Over the next decade I waged at outright war on my body. I toyed with purging for years but couldn’t get it right because I feared getting caught. More importantly, I feared choking. Even then I feared time, knew that there would be a moment when I’d slumber back to the dark country from which I’d come, and no way did I want to toy with the clock.
Not eating had its drawbacks too–I couldn’t concentrate and I didn’t have the discipline to ignore the heaping piles of iced cinnamon buns or Otis Spunkmeyer cookies fresh out of the microwave oven. So I was left to binge and feel a kind of hatred toward myself that I can’t put into words. It’s the kind of hate where you feel you deserve nothing. You close your eyes when the boys hurl crumbled paper over your head and taunt you in the hallway because your hair betrays your skin. You’re white, but not really, and this sets everyone’s teeth on edge. They hate you because you’re smarter, different. They hate you because there’s still a remnant of the Spanish lilt to your voice that you can’t quite shake–even though your Brooklyn friends shake their heads and pronounce you white. You are forever white and not white, and you think possibly this is your penance. Maybe petty cruelty is what you deserve for being a thick girl caught in the betweens.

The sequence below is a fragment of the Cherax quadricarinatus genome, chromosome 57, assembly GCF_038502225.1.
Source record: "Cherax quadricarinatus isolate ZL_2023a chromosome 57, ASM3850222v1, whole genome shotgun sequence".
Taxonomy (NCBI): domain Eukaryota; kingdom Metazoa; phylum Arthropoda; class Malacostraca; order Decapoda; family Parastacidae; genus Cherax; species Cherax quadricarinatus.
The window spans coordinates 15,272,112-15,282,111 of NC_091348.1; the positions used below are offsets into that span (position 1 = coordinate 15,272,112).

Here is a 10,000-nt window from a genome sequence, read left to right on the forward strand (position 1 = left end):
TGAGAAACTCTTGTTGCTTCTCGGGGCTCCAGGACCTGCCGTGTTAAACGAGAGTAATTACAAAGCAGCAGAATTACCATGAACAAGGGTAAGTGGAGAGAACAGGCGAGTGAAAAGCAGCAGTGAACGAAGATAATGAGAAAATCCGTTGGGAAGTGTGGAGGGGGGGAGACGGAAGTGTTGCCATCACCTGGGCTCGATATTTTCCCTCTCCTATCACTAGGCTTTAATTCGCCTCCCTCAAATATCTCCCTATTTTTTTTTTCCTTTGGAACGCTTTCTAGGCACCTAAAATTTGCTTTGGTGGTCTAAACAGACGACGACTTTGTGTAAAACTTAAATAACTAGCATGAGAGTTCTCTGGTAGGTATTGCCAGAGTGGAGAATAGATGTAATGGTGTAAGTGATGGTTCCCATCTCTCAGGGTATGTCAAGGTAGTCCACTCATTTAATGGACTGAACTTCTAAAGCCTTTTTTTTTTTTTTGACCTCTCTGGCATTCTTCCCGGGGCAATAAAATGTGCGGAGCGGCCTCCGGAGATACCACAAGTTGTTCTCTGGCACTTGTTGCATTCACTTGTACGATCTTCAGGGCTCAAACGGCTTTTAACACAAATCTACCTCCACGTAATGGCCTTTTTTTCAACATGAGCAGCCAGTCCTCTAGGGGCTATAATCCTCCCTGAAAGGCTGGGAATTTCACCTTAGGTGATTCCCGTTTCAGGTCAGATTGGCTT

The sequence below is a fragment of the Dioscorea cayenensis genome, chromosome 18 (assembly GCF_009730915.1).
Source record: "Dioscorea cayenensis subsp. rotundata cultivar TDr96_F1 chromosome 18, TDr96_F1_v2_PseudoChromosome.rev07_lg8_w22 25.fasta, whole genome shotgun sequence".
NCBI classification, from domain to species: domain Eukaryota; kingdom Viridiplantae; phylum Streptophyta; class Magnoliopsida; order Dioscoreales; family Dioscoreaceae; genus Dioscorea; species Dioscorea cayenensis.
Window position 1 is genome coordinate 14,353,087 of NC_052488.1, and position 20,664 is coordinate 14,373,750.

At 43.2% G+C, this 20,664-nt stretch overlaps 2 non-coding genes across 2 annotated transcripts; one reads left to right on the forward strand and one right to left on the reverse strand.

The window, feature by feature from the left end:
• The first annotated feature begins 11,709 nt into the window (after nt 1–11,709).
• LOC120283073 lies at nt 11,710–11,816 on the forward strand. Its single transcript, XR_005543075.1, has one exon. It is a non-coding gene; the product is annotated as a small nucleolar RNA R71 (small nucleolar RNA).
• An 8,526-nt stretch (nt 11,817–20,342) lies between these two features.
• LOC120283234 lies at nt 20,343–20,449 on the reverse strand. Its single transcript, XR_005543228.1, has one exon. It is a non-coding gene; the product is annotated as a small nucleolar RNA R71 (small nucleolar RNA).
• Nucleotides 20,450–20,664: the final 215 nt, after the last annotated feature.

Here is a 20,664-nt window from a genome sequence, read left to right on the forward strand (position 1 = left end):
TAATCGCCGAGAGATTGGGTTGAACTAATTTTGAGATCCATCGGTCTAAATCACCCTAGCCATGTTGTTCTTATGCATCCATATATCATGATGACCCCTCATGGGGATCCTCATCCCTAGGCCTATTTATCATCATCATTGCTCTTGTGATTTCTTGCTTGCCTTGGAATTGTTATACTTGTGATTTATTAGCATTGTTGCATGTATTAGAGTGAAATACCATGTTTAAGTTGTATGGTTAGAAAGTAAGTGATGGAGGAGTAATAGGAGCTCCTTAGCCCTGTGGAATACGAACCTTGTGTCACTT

College is kind of like training wheels for real life, and in real life everyone wants to be a thin bride. Sure, we’ll earn our advanced degrees and have our careers, but really we want to be desired. Really, we want to be thin. So I spent the greater part of college dressing to attract men who either respected me too much to sleep with me or didn’t want to play the boyfriend game because I hadn’t yet slept with anyone (I realize now how lucky I was to have been surrounded by men who sincerely didn’t want to take advantage of me). These were men in my study groups; these were men with whom I competed for internships at prestigious investment banks. These were men who’d hookup with women who were uncomplicated. In response, I’d drink until I saw black, wondering if I were thin would this be an issue?